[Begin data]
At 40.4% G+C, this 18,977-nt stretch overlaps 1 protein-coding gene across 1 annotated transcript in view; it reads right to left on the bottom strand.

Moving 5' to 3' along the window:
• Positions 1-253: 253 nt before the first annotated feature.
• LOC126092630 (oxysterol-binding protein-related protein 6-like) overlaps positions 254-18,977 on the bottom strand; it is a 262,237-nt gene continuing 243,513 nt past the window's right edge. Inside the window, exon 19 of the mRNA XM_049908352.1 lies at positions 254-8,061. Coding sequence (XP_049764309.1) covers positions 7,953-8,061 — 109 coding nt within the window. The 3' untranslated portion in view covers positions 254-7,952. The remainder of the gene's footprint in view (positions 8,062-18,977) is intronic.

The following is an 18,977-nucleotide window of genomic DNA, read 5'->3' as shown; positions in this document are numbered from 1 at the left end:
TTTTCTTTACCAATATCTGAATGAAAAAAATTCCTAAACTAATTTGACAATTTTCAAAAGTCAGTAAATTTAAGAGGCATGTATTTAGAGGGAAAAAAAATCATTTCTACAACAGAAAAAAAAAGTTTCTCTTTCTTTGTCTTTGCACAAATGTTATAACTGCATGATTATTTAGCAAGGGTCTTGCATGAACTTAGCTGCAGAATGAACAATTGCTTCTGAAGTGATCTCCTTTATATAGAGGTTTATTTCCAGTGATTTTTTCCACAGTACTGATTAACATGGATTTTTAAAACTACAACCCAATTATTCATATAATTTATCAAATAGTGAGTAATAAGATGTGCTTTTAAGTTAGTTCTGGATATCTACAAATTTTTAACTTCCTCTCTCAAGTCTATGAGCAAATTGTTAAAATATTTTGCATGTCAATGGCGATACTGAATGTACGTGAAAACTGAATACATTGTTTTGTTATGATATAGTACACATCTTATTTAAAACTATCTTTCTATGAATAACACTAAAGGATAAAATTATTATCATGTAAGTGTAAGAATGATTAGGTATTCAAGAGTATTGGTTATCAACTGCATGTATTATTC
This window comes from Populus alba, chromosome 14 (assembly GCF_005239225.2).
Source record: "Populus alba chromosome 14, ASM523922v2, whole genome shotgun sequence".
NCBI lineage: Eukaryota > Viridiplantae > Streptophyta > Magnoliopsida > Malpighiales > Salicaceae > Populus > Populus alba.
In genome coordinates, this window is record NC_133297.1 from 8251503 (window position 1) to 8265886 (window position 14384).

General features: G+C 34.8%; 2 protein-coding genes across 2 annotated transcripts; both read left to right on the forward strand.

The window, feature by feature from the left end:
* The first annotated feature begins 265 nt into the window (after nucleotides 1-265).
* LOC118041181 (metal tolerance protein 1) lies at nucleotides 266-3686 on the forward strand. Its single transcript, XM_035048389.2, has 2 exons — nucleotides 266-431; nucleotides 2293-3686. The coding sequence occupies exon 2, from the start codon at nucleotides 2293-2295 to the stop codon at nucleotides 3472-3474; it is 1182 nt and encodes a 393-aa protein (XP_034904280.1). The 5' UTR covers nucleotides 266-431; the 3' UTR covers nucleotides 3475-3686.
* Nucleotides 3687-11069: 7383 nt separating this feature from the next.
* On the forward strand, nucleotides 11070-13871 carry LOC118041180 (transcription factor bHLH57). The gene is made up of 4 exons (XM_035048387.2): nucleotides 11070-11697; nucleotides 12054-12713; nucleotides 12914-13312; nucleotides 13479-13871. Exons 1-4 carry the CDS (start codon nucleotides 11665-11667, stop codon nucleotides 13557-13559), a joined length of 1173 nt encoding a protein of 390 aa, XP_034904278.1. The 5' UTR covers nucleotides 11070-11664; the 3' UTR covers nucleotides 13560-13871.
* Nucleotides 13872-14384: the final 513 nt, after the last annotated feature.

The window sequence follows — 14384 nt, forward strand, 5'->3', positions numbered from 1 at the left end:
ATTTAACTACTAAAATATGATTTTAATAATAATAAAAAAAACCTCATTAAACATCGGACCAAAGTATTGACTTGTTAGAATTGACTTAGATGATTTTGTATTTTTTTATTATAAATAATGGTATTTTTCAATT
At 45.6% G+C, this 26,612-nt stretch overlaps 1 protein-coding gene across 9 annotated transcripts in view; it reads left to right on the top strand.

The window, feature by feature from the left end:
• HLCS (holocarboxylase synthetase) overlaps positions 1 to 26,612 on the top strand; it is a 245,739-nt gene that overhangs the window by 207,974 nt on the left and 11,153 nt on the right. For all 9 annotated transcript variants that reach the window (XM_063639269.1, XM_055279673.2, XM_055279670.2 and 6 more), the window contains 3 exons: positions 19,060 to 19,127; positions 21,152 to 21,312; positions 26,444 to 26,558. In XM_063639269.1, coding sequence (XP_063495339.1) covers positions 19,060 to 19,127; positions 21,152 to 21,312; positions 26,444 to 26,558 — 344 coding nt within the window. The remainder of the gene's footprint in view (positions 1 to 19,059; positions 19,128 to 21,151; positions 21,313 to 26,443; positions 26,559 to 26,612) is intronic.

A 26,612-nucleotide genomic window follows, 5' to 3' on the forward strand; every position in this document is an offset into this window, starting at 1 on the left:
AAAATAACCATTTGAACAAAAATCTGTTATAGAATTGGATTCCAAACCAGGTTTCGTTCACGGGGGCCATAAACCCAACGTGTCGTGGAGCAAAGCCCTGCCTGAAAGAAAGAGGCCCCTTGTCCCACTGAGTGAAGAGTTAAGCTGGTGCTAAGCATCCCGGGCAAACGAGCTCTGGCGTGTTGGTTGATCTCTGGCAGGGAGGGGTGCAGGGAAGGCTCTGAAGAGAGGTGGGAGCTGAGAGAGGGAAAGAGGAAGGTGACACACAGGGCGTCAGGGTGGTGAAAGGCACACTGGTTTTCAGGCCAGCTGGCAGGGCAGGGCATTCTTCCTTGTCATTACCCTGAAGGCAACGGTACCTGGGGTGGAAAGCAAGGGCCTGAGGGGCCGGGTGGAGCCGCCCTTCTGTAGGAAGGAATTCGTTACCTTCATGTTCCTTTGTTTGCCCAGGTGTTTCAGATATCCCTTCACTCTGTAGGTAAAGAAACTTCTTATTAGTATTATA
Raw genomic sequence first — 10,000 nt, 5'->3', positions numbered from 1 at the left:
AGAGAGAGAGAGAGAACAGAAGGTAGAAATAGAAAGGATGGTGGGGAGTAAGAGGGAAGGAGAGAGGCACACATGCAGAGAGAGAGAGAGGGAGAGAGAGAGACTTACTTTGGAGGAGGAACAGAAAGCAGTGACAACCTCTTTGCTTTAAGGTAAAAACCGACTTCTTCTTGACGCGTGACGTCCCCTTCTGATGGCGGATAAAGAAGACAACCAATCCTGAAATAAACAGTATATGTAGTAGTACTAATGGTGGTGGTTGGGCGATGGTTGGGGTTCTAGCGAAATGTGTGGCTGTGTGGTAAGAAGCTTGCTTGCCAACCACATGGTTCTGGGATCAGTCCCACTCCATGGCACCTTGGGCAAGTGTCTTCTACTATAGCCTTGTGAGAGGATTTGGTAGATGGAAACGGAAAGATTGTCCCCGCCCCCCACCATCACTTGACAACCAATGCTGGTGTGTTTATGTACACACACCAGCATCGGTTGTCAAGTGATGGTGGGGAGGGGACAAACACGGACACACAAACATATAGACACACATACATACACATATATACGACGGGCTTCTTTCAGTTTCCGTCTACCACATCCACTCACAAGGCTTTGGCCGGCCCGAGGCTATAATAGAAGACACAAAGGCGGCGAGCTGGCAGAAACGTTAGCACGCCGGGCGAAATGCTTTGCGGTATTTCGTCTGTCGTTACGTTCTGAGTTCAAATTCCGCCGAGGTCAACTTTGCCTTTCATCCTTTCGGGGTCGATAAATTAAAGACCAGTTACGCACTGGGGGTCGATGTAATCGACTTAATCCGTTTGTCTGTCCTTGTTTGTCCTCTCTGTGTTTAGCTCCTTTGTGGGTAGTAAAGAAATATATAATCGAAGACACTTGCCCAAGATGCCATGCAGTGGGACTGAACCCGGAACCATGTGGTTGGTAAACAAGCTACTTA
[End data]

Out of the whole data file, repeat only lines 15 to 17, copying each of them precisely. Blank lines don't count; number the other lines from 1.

* Nucleotides 3687-11069: 7383 nt separating this feature from the next.
* On the forward strand, nucleotides 11070-13871 carry LOC118041180 (transcription factor bHLH57). The gene is made up of 4 exons (XM_035048387.2): nucleotides 11070-11697; nucleotides 12054-12713; nucleotides 12914-13312; nucleotides 13479-13871. Exons 1-4 carry the CDS (start codon nucleotides 11665-11667, stop codon nucleotides 13557-13559), a joined length of 1173 nt encoding a protein of 390 aa, XP_034904278.1. The 5' UTR covers nucleotides 11070-11664; the 3' UTR covers nucleotides 13560-13871.
* Nucleotides 13872-14384: the final 513 nt, after the last annotated feature.